Subject: Chance For Justice Vanishes For East Timor Victims

Received from Joyo Indonesian News

The Jakarta Post April 21, 2003

Chance for justice fades for East Timor victims

Tiarma Siboro, The Jakarta Post, Jakarta

The chance to bring justice to the victims of the 1999 human rights violations in East Timor has vanished, after the United Nations High Commissioner for Human Rights (UNHCHR) agreed over the weekend to drop the agenda from its future meetings.

The commission, however, urges the Indonesian government to take the necessary steps to correct the ongoing trials at the ad hoc rights tribunal, and the legal processes at the appeal and clemency stages of the East Timor rights violation cases, to ensure that justice is served.

A statement sent by Indonesia's permanent representative at the United Nations in Geneva to The Jakarta Post on Sunday said that the decision was taken after a difficult and intense negotiation between Indonesia, the European Union and East Timor.

"Starting next year, the rights commission will not issue a Chairperson's Statement on the human rights situation in East Timor, which has served as a reason to criticize Indonesia over lingering East Timor issues such as refugees and human rights abuses in East Timor in 1999," said the statement, hailing the decision as a significant achievement for Indonesia.

The decision was conveyed through the Chairperson's Statement during the commission's meeting on April 17.

The statement said future commission meetings would only discuss East Timor issues from the aspect of technical human rights cooperation between Indonesia's former 27th province and UNHCHR.

The commission, however, expressed disappointment over the process and outcome of the ad hoc rights tribunal for the violence in East Timor, and urged Indonesia to take the necessary measures to rectify them.

At least 18 civilians, police and military personnel, including several Army generals, were indicted for gross human rights violations in East Timor, of which 11 defendants had been acquitted, five sentenced to between three to ten years in jail, while two are being tried currently. Even those declared guilty are still free, pending appeal.

The tribunal has also drawn international criticism, as it has failed to bring to justice high-ranking military officers, including former Indonesian Military (TNI) chief Gen. (ret) Wiranto, who was in command during the violence.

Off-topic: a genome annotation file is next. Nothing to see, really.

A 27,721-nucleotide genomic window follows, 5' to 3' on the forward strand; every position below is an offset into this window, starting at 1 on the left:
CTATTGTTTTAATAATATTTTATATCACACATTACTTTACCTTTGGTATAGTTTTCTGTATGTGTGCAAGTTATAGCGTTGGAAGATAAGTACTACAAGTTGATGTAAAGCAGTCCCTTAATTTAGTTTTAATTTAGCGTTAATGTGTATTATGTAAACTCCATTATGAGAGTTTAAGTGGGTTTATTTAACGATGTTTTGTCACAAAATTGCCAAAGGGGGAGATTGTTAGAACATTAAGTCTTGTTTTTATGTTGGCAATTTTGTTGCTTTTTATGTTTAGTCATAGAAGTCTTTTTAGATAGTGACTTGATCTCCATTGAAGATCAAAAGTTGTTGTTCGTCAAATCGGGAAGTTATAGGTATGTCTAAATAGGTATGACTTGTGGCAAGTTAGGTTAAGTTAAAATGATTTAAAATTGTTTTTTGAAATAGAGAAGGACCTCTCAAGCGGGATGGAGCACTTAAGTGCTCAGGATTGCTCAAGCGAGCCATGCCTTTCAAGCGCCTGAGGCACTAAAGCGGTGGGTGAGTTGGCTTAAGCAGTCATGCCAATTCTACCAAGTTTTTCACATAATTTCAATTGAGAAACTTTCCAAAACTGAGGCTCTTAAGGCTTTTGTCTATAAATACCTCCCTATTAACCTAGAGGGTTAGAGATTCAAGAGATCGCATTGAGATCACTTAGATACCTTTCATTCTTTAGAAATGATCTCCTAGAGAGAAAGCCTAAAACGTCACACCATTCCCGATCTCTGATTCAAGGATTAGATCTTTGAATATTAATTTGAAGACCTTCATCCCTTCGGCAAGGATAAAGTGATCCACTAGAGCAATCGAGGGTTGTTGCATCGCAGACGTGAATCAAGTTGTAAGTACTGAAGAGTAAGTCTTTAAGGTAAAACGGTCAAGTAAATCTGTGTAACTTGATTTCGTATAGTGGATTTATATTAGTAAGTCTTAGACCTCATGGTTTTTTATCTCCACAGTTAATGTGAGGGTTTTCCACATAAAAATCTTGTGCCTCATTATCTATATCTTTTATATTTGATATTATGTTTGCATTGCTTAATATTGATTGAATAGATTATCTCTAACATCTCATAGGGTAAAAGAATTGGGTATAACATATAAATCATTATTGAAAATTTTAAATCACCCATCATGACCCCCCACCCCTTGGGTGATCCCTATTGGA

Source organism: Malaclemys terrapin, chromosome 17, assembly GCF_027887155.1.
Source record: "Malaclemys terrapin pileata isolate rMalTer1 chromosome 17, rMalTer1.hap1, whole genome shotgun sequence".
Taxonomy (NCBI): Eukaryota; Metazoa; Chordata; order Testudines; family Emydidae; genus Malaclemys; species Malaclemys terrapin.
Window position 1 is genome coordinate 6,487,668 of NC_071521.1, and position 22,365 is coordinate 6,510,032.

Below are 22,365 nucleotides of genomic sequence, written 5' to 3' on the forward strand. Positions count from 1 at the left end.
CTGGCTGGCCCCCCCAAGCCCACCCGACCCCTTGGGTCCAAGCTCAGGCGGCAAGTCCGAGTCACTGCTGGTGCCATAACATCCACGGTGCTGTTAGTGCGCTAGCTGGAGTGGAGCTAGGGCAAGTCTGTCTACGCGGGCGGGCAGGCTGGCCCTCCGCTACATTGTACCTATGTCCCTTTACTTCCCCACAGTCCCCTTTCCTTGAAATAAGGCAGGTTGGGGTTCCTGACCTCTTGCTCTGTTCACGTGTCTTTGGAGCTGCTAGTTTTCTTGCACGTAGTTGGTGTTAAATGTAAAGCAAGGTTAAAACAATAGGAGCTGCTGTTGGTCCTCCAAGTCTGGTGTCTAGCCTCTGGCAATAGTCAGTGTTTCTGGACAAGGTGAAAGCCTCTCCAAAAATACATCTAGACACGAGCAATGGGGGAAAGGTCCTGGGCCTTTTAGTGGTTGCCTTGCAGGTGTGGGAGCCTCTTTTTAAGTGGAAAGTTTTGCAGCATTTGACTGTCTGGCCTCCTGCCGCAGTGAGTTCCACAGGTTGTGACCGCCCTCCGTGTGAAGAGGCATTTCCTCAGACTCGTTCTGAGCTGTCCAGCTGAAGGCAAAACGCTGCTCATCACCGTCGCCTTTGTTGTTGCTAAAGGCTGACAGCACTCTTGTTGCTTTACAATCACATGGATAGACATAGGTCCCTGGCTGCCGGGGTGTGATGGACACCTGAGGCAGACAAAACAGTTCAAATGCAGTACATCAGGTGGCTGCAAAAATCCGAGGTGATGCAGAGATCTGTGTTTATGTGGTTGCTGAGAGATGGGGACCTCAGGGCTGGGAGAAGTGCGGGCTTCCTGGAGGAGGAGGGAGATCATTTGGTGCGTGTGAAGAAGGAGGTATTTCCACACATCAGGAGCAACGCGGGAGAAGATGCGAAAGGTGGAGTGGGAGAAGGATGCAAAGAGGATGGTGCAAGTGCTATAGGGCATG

The United Nations Serious Crimes Unit in East Timor has indicted a number of Indonesian Army officers with crimes against humanity: Wiranto, Maj. Gen. Zacky Anwar Makarim, Lt. Gen. (ret) Kiki Syahnakri, Maj. Gen. Adam Rachmat Damiri, Brig. Gen. Tono Suratman and Brig. Gen. Mohammad Noer.

The statement also recommended that the Indonesian and East Timorese governments to enhance bilateral relations to resolve outstanding issues, such as refugees. Some 30,000 East Timorese refugees are still living in refugee camps in West Timor.

In Jakarta, Ministry of Foreign Affairs spokesman Marty Natalegawa welcomed the decision, saying that it was in line with Indonesia's stance that discussing the human rights situation in East Timor was no longer relevant, as East Timor had become independent in January 2001.

"Rights issues in East Timor are different, now that the territory is independent. We urged UNHCHR to accept this reality," Marty told the Post Sunday.

International law expert Hikmahanto Juwana at the University of Indonesia said on Sunday that the decision had closed the opportunity for victims of East Timor rights violations to seek justice.

"International crimes are always controversial, because only states that do not have power or lose the war can be tried before courts.

"Indonesia faced these two conditions after East Timor won its independence in 1999, but things have changed now, especially since the U.S., along with its allies, invaded Iraq -- because it (the aggression) has ruined the world order and international ethics, but will never be brought to court," Hikmahanto said on Sunday.

Hikmahanto further said that following the decision, it was possible for Indonesia to review -- if it did not stop -- the ongoing rights trials or to acquit all defendants of the killing spree in East Timor, because "the (UNHCHR) decision can be considered as new evidence."

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